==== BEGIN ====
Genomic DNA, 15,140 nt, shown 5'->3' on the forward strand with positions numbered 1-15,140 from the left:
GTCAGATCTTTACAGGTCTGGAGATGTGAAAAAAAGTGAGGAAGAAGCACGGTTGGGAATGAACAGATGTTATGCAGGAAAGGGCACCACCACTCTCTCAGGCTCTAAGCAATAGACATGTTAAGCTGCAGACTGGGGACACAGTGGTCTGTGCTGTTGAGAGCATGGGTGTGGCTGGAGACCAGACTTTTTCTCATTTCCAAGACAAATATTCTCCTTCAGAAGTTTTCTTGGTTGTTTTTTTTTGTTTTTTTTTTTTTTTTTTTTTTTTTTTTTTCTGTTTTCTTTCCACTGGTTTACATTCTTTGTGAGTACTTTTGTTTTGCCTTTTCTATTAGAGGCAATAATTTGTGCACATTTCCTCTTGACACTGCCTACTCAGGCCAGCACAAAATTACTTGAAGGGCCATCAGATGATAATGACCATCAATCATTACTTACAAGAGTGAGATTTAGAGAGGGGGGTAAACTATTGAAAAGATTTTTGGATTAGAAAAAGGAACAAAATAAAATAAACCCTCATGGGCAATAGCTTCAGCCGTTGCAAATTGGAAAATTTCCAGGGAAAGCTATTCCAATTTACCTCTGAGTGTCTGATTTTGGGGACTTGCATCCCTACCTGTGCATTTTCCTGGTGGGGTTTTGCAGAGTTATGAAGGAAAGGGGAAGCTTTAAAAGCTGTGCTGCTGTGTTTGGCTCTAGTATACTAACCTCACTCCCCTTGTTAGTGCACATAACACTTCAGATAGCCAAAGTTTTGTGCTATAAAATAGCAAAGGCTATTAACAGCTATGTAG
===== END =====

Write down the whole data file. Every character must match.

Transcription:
Genomic DNA, 15,140 nt, shown 5'->3' on the forward strand with positions numbered 1-15,140 from the left:
GTCAGATCTTTACAGGTCTGGAGATGTGAAAAAAAGTGAGGAAGAAGCACGGTTGGGAATGAACAGATGTTATGCAGGAAAGGGCACCACCACTCTCTCAGGCTCTAAGCAATAGACATGTTAAGCTGCAGACTGGGGACACAGTGGTCTGTGCTGTTGAGAGCATGGGTGTGGCTGGAGACCAGACTTTTTCTCATTTCCAAGACAAATATTCTCCTTCAGAAGTTTTCTTGGTTGTTTTTTTTTGTTTTTTTTTTTTTTTTTTTTTTTTTTTTTTCTGTTTTCTTTCCACTGGTTTACATTCTTTGTGAGTACTTTTGTTTTGCCTTTTCTATTAGAGGCAATAATTTGTGCACATTTCCTCTTGACACTGCCTACTCAGGCCAGCACAAAATTACTTGAAGGGCCATCAGATGATAATGACCATCAATCATTACTTACAAGAGTGAGATTTAGAGAGGGGGGTAAACTATTGAAAAGATTTTTGGATTAGAAAAAGGAACAAAATAAAATAAACCCTCATGGGCAATAGCTTCAGCCGTTGCAAATTGGAAAATTTCCAGGGAAAGCTATTCCAATTTACCTCTGAGTGTCTGATTTTGGGGACTTGCATCCCTACCTGTGCATTTTCCTGGTGGGGTTTTGCAGAGTTATGAAGGAAAGGGGAAGCTTTAAAAGCTGTGCTGCTGTGTTTGGCTCTAGTATACTAACCTCACTCCCCTTGTTAGTGCACATAACACTTCAGATAGCCAAAGTTTTGTGCTATAAAATAGCAAAGGCTATTAACAGCTATGTAG